Shin splints is the general term attributed to pain on our shins. This can be directly on the shin bone itself or either pain on the inside of the shin (medial shin splints also known as Medial Tibial Stress Syndrome) or pain on the outside of the shin (lateral shin splints). There is much controversy around what shin splints actually are, whether it’s inflammation of muscles, tendons, bone tissue of the tibia or all.
Signs and Symptoms
- Pain in the shin bone, lower leg between ankle and knee
- Pain experienced especially during and after physical exertion
- Pain that may be aggravated in cold weather.
- Increase in load (this can be intensity and/or time)
- Increase in frequency
- Sudden change in training/activity (i.e. new shoes, change in terrain, training method, etc.)
- Muscle imbalances and poor mechanics
- Having wrong or poor fitting shoes for a particular activity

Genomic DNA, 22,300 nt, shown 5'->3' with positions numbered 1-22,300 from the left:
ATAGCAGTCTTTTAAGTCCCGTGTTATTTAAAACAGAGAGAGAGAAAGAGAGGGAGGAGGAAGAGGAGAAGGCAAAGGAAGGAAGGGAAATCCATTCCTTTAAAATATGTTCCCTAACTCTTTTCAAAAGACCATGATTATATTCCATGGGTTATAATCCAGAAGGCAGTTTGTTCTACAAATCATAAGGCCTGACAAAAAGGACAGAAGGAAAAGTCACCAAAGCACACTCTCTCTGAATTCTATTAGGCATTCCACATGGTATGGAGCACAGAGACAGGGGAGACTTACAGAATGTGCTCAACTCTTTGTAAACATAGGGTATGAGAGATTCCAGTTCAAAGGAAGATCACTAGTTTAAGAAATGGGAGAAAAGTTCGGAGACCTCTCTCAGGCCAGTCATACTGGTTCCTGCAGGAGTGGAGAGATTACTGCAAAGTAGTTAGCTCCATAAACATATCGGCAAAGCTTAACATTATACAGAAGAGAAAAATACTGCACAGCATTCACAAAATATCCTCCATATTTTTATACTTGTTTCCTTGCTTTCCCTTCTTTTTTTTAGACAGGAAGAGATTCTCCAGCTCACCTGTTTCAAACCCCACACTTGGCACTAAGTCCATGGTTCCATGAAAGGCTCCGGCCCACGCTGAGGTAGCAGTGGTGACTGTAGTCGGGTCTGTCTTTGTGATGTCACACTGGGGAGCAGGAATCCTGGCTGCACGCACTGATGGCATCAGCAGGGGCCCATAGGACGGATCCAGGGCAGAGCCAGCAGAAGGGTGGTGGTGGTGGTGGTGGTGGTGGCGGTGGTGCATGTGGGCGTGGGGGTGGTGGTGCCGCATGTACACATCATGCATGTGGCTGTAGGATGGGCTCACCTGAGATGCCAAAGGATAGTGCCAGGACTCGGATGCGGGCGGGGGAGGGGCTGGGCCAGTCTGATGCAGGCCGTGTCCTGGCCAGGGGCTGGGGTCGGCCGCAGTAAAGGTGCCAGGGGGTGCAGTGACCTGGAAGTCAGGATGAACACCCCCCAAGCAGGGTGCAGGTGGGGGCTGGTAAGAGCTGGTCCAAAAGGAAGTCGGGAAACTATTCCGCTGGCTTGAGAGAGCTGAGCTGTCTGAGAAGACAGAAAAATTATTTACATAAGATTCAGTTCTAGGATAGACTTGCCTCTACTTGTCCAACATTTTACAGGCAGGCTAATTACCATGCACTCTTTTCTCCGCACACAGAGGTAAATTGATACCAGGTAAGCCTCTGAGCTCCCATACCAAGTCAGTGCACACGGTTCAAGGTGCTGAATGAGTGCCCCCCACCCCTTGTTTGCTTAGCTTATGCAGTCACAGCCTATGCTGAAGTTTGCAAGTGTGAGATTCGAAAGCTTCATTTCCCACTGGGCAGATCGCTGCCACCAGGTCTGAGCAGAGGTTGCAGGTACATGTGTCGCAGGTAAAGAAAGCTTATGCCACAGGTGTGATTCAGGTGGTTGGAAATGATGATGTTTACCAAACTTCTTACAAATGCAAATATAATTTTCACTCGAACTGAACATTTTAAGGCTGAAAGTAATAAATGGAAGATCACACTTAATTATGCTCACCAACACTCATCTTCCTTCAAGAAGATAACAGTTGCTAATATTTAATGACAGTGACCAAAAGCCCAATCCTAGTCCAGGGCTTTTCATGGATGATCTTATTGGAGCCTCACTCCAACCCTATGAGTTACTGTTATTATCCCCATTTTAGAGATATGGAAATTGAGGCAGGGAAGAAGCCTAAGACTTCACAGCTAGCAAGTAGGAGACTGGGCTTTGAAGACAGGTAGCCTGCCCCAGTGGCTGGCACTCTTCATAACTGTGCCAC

Due to the variation of causes of shin splints, treatment has to be specific to the injury.
Interestingly enough, despite all the controversy around shin splints, there is general agreement as to how we should treat shin splints within the medical community.
- Resting: this can be through a decrease load, adjusting training and/or stopping provocative activity altogether
- Stretching of the muscles involved
- Strengthening the muscles around the area
- Compression has been shown to improve symptoms in some cases
- NSAIDS (Non-Steroidal Anti-Inflammatory Drugs)
- Gradual increase of exercise load
- Using correct training mechanics
- Wearing correct sporting equipment
It is important to note that not all shin pain is shin splints. There are other conditions that present with shin pain and may warrant medical attention and therefore it’s critical to get a correct diagnosis on your shin splints. These conditions are:
- Compartment Syndrome
- Stress Fracture
Please feel free to ask as any questions or contact us should you have any queries.